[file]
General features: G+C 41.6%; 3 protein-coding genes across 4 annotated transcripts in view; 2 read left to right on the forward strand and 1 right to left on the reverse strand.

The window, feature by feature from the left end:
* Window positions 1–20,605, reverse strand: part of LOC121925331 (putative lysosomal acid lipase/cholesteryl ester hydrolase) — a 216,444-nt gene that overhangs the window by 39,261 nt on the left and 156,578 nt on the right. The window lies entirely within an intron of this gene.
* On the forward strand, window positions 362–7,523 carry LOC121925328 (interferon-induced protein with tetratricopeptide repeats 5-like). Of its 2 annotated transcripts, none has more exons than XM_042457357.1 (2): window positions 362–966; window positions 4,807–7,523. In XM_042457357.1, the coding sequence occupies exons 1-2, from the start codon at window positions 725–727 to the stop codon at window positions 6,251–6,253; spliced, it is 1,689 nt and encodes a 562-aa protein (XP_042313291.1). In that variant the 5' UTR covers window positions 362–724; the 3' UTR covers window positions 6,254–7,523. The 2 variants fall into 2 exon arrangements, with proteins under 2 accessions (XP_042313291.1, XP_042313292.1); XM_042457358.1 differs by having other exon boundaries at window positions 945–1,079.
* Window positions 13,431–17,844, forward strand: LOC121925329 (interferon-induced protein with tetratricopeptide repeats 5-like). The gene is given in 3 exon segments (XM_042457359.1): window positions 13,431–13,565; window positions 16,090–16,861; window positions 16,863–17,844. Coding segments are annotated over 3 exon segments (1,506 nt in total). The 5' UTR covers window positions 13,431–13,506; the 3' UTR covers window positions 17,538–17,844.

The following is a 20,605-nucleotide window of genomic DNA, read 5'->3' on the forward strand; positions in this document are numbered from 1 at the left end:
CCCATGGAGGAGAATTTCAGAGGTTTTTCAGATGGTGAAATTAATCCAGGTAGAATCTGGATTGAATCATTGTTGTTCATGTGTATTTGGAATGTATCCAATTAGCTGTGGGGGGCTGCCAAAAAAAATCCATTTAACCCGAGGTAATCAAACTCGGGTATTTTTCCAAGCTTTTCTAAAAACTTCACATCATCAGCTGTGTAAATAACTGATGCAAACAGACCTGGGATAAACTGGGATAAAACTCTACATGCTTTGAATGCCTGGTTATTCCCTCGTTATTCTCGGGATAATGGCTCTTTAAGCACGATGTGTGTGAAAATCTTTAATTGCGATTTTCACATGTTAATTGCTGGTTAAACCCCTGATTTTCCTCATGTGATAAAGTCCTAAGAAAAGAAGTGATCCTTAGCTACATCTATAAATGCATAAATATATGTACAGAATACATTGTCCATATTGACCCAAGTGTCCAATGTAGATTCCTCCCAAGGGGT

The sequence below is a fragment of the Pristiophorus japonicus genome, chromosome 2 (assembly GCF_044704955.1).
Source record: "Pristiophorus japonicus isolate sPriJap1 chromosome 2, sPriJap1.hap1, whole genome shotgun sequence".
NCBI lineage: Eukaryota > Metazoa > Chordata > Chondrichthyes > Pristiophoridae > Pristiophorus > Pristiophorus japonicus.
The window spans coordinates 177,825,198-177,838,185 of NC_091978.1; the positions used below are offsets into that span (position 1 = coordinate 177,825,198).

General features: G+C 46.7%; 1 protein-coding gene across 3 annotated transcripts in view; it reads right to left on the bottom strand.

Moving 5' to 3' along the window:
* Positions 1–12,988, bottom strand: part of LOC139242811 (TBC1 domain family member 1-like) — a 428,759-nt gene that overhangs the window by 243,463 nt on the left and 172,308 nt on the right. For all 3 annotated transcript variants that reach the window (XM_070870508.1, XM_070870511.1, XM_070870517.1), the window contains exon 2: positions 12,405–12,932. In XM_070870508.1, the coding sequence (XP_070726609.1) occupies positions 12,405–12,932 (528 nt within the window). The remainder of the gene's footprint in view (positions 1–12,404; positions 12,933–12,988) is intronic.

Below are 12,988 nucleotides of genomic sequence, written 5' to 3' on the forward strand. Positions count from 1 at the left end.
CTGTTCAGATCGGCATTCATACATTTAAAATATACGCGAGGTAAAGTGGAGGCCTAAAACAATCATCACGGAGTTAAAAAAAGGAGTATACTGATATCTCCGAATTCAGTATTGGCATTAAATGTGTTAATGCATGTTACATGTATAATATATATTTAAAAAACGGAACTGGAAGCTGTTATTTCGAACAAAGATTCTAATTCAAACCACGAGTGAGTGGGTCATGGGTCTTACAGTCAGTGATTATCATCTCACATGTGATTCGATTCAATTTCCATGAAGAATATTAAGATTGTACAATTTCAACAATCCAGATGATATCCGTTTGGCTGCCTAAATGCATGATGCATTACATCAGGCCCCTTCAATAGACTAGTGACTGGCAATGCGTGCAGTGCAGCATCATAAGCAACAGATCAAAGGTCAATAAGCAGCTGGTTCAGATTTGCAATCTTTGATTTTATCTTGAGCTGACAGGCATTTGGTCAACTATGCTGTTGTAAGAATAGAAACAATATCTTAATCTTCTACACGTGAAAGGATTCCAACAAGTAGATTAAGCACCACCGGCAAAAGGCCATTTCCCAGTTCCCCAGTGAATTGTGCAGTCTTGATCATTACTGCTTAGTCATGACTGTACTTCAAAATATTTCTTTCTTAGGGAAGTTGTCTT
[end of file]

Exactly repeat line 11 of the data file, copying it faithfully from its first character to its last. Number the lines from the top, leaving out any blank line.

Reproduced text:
The window spans coordinates 177,825,198-177,838,185 of NC_091978.1; the positions used below are offsets into that span (position 1 = coordinate 177,825,198).